Screenplays

Are you looking to develop an original script?

Ptara’s a script writing services include writing outlines, treatments, and fixing dialogue to a good first draft.  By first draft we don’t mean that we just send you a rough set of words, but we work on the script until we feel it’s ready.

 

Consensus or Group Think?

Usually, when people talk about “group think” they are condemning bad decisions. Yet when they talk about “consensus” they are implying that the group or crowd must be right.

When good leaders make bad decisions because advisers not only fail to speak up, but fail to even consider that better options may be available, that’s Group Think. When two people share the same view, and everyone else is afraid to speak, that’s Group Think. Group Think is when people not only fail to challenge the consensus, but fail to consider that the consensus may be wrong.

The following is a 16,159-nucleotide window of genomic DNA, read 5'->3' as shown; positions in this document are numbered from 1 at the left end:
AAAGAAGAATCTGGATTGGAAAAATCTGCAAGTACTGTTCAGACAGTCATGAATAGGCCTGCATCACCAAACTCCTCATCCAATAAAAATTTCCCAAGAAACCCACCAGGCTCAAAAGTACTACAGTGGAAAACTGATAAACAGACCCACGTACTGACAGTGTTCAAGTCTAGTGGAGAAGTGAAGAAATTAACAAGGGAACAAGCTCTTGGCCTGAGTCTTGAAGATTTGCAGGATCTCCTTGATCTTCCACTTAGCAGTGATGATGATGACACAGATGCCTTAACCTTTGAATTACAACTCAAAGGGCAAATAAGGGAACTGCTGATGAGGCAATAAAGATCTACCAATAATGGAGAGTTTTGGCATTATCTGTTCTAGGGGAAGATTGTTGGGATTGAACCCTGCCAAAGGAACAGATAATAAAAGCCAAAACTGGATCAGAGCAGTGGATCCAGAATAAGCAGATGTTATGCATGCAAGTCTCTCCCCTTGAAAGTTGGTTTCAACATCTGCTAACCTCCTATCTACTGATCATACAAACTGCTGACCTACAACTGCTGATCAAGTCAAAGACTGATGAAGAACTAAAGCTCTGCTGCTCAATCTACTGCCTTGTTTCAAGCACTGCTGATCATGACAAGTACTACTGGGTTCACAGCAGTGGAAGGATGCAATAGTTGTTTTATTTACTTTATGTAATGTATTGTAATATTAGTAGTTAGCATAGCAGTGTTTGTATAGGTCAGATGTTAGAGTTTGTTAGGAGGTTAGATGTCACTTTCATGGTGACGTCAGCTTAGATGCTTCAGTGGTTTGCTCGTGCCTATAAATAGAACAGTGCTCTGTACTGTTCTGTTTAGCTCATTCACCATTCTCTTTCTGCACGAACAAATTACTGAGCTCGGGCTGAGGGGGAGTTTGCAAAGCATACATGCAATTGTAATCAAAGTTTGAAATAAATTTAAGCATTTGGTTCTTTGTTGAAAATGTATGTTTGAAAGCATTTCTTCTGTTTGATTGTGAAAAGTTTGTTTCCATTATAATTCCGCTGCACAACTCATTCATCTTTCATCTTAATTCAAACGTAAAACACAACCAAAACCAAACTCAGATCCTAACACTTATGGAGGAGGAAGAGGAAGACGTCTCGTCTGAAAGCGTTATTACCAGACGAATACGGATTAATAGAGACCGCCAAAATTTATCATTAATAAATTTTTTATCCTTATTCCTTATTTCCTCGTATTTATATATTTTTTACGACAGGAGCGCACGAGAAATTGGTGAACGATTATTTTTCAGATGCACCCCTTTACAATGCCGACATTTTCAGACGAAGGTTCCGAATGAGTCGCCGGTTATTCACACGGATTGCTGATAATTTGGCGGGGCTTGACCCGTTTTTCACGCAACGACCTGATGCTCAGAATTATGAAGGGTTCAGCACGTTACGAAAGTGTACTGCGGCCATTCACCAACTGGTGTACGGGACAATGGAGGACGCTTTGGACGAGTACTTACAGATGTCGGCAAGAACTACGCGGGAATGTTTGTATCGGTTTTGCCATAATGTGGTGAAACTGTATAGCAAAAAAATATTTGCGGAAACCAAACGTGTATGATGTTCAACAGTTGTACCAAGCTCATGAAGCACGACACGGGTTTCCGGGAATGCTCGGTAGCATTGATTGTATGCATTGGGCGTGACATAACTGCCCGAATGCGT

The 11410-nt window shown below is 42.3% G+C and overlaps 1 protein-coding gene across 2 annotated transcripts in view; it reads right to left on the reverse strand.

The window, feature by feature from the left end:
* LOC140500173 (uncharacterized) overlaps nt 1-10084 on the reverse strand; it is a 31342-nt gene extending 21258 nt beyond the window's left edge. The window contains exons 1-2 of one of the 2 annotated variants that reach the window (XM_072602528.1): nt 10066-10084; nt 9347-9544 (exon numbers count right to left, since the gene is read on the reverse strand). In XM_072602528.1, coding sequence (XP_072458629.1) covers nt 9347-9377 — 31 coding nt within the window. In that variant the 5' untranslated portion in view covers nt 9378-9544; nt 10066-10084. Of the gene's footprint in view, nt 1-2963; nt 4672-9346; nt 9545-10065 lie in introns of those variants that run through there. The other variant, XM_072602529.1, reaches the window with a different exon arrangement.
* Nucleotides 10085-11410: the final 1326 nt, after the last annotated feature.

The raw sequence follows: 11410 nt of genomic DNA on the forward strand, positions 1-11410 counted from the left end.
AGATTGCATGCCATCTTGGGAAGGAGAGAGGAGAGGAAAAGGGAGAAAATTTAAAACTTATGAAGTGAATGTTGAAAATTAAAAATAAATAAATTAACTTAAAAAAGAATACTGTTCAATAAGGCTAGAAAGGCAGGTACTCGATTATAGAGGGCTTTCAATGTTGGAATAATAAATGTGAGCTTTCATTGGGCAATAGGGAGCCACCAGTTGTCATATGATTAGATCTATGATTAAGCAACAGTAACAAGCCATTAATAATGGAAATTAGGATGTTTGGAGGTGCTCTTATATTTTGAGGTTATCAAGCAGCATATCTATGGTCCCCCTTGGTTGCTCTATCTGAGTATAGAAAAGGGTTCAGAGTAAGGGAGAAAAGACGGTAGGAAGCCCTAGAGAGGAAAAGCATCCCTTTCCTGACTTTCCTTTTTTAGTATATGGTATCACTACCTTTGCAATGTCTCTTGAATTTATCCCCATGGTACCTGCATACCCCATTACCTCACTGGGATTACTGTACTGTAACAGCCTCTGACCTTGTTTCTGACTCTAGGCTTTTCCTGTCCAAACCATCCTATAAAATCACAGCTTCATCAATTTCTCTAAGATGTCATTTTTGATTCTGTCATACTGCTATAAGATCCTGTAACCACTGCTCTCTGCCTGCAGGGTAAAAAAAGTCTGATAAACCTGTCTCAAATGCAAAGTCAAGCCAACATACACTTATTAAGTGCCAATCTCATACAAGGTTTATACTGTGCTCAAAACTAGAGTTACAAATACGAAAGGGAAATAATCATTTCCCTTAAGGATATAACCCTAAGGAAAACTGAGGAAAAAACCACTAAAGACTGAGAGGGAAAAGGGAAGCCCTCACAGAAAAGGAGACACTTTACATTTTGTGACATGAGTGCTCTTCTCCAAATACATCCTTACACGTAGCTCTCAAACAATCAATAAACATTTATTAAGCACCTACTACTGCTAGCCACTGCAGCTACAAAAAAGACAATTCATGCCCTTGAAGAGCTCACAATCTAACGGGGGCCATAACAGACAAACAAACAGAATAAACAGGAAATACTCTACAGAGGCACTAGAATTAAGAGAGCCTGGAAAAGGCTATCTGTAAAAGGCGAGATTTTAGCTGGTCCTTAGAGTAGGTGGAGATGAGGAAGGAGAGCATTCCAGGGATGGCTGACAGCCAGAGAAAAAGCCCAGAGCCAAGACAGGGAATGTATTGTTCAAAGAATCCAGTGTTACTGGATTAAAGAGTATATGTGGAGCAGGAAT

Look at almost any war, and you’ll find that the consensus behind at least one side’s leadership was wrong, and went largely unchallenged. However, war is politics by other means, and I do not wish to discuss politics.

Before getting into heated political mud fights I may wish to forget, I’ll talk about a “non-political” area, one where I’ve wasted time in debates that have turned ugly: film theory. Continue reading Consensus or Group Think?

Hey Stupid!!

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“Hi, I’m stupid.”

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I’m with stupid.

We’ve seen it again and again. Workplace “scandals” that involve public spats, arguments over bad management that end in someone getting fired.

Some “gurus” claim this shows a lack of “emotional intelligence.”  I think it’s more to do with economic intelligence.  But, if you need a primer in emotional intelligence, here you go.